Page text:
Pope Francis' online flock has doubled from 2.5 million to 5 million Twitter followers in less than a month -- a third of the time it took his predecessor Benedict XVI to build up his following.
The account @pontifex -- the word "pope" in Latin -- has tweets in nine languages including English, Spanish, Arabic and Latin. They are snippets of religious instruction rather than insights into the pontiff's daily life.
The number on all nine accounts put together went over five million for the first time on Thursday.
The comments on the tweets left by followers are often irreverent and chatty, with one user asking the pope on Thursday: "How you settling in?"
Benedict launched the account on December 12 after encouraging Catholic Church leaders to use social media to reach a wider and more youthful audience.
The Vatican has said the tweets are approved by the pope although not actually written by him and are sent from a single computer to avoid hacking.
Francis' latest tweet on Thursday reads: "God loves us. We must not be afraid to love him." His first tweet a few days after his election read: "I thank you from my heart and I ask you to continue to pray for me."
On the night of his momentous election on March 13, the account had a single tweet reading "Habemus Papam Franciscum" ("We Have a Pope Francis").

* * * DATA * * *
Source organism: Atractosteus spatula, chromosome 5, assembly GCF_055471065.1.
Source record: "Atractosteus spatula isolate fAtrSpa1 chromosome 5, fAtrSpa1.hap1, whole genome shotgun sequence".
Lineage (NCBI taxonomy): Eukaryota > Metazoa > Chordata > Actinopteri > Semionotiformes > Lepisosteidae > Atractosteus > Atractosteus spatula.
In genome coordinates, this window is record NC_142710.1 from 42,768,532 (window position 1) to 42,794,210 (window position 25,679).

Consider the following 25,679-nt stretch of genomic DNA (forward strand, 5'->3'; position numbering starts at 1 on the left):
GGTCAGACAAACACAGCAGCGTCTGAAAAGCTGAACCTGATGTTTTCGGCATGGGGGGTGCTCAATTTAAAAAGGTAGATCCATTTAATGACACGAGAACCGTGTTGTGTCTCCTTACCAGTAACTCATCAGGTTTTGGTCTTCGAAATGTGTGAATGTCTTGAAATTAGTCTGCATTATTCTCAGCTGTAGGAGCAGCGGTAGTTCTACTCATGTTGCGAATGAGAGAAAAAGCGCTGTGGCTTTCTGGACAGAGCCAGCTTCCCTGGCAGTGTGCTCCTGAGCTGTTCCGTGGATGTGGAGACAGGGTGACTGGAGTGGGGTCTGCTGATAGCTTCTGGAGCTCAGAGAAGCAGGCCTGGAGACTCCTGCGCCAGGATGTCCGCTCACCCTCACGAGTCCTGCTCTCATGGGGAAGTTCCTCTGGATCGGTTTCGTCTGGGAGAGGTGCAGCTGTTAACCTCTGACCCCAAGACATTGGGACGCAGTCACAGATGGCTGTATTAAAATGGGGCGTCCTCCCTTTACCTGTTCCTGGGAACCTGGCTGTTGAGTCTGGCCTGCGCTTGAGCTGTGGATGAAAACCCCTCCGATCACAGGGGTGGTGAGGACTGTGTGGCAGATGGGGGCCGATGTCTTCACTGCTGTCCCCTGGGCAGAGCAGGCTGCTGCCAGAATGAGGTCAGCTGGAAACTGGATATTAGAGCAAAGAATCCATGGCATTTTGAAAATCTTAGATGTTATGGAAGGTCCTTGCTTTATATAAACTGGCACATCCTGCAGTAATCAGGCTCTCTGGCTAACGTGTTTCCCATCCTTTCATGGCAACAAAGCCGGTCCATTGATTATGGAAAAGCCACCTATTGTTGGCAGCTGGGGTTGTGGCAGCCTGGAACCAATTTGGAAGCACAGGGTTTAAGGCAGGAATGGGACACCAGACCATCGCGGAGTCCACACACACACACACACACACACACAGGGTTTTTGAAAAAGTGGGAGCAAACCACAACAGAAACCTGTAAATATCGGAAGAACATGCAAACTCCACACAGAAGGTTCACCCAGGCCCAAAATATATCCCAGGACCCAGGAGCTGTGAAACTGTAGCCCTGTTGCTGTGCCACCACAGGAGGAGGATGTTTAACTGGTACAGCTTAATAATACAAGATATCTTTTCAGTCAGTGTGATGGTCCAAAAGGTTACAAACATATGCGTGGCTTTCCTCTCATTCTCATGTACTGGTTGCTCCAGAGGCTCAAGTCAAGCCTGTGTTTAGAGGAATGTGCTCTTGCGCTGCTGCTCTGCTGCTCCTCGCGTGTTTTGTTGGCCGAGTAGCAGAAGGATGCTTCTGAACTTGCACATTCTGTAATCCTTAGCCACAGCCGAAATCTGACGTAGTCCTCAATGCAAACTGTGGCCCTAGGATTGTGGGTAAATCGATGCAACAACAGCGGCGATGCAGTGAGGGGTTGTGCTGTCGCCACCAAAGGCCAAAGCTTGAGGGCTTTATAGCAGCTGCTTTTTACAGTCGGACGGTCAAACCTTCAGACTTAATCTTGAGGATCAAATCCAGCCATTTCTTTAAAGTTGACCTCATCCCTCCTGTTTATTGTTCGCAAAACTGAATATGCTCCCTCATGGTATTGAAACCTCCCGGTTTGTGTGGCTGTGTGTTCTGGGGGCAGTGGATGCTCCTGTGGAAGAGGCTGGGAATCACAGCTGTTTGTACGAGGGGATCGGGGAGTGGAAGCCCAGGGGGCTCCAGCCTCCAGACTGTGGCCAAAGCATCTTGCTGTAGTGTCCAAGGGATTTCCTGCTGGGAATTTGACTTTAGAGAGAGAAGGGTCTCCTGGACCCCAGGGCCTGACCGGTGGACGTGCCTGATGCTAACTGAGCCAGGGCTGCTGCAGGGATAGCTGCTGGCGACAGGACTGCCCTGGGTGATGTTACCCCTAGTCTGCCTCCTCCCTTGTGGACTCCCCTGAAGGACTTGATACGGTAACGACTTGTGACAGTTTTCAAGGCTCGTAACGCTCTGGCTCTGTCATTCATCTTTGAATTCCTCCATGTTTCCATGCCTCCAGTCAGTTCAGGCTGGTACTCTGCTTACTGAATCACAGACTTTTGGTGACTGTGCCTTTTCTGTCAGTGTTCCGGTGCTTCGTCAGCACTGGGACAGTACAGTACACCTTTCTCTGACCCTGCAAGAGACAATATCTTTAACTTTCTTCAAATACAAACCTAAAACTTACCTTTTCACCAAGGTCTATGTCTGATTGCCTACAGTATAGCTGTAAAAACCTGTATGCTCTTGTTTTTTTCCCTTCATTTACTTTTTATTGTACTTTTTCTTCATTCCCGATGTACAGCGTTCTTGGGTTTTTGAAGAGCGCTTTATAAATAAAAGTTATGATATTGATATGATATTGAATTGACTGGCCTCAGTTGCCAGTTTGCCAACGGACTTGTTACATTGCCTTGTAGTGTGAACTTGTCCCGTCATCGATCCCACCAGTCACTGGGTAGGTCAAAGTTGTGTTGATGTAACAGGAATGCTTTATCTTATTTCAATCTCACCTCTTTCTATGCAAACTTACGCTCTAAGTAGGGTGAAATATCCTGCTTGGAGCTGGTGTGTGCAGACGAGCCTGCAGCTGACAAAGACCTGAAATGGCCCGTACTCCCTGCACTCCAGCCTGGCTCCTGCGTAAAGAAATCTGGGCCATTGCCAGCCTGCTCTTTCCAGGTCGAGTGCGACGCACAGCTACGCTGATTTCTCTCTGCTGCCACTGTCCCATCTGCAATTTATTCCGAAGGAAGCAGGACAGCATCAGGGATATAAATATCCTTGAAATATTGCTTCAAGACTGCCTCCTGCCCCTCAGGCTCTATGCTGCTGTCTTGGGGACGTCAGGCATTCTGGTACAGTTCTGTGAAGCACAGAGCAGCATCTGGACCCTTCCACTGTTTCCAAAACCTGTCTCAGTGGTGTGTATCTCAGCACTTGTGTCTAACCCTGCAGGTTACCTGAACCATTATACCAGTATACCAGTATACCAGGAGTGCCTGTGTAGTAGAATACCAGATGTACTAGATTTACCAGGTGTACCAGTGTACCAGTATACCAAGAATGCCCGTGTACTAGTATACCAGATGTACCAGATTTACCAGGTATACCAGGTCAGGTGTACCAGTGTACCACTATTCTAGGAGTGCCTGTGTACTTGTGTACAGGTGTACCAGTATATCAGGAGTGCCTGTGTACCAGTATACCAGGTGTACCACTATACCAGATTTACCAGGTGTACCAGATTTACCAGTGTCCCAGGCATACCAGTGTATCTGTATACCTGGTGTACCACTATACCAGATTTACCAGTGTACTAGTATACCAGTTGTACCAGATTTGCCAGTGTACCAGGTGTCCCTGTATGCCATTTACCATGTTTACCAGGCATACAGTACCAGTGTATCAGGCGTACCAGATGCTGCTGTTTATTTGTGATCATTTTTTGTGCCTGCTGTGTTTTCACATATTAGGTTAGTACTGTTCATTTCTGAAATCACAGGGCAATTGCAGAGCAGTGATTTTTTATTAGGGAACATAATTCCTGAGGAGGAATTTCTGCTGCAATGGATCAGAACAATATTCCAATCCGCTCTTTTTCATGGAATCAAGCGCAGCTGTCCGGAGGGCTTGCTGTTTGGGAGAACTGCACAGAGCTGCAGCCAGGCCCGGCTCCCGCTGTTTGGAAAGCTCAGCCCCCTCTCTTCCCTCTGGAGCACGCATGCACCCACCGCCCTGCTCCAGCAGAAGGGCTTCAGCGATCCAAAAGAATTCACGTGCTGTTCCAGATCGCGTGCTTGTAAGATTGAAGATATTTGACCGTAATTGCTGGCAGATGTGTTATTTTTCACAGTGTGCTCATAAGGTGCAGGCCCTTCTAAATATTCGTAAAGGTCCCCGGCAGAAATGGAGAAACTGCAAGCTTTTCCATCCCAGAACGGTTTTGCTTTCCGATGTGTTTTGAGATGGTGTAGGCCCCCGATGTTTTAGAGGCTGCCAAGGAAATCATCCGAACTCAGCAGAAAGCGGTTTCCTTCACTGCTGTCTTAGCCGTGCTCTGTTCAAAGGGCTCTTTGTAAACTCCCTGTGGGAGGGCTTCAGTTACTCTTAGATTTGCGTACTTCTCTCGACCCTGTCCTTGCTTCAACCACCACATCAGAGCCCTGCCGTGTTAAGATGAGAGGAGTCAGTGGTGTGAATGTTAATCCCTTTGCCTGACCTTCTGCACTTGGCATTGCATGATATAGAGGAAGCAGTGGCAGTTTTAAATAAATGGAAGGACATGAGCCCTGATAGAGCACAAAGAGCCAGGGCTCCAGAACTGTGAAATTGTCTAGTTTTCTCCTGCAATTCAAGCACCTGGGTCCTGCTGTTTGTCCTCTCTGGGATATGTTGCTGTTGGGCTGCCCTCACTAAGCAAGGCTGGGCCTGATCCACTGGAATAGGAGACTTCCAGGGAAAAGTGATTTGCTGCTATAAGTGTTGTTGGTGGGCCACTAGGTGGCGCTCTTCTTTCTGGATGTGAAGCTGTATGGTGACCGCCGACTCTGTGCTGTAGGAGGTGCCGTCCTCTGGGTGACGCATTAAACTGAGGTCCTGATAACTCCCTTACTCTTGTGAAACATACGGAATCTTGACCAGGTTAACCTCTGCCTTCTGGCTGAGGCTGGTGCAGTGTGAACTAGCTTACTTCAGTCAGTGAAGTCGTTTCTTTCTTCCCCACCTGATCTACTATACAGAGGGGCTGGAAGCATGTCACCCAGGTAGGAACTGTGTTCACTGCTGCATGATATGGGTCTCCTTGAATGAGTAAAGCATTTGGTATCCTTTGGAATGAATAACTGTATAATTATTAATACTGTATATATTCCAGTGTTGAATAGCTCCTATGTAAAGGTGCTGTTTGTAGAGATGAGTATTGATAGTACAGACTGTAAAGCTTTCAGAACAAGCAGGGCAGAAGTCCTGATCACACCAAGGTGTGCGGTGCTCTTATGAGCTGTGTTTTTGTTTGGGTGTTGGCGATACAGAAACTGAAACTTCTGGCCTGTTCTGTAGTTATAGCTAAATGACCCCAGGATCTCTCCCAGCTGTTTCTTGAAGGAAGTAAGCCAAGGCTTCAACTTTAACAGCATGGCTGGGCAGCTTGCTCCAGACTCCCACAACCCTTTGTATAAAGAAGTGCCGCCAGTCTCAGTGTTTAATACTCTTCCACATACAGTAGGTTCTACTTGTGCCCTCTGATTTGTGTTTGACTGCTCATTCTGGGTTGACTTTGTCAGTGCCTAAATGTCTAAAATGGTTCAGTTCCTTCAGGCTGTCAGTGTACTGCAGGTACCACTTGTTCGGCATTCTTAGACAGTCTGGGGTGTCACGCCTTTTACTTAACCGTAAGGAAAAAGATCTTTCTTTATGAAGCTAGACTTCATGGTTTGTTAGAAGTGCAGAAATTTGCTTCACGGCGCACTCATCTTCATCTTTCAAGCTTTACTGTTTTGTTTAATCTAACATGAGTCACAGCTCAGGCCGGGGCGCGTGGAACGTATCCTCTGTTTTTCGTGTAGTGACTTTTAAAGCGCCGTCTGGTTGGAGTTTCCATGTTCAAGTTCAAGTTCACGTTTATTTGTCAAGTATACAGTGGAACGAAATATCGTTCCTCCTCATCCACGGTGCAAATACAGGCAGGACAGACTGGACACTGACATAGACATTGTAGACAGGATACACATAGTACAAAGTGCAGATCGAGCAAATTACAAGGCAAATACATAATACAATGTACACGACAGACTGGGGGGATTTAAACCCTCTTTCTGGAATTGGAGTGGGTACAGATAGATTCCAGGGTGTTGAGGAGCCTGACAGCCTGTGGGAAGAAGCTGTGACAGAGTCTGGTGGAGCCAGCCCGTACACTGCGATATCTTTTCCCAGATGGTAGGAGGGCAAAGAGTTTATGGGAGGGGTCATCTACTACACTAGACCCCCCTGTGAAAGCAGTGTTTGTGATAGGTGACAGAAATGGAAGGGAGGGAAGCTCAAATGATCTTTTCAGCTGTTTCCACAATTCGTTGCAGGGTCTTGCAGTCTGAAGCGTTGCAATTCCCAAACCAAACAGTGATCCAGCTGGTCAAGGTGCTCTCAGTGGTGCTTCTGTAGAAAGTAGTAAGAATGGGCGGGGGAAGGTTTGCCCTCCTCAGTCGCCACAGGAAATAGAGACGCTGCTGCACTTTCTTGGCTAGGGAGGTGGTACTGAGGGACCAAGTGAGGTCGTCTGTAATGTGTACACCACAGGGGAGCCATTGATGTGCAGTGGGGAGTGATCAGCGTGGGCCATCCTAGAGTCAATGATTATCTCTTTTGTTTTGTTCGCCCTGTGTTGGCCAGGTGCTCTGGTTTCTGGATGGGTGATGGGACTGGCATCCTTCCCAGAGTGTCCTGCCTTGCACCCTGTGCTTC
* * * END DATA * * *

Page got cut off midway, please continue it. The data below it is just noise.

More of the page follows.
The pope has shown a tradition-breaking style in his first few weeks in office and has said he wants the Church to be closer to ordinary people.
The number of followers on the Spanish-language account of Latin America's first pope has risen particularly sharply to 1.6 million, although the Argentinian was still trailing in Portuguese with 188,000 followers.
The pope's following is still a far cry from that of stars Justin Bieber and Lady Gaga -- with 37 million and 35 million fans respectively.
The 85-year-old Benedict sent the first papal tweet from a tablet during a general audience saying: "Dear friends, I am pleased to get in touch with you through Twitter. Thank you for your generous response. I bless all of you from my heart."
Several leading Vatican prelates are already regular tweeters including Cardinal Gianfranco Ravasi, head of the Pontifical Council for Culture.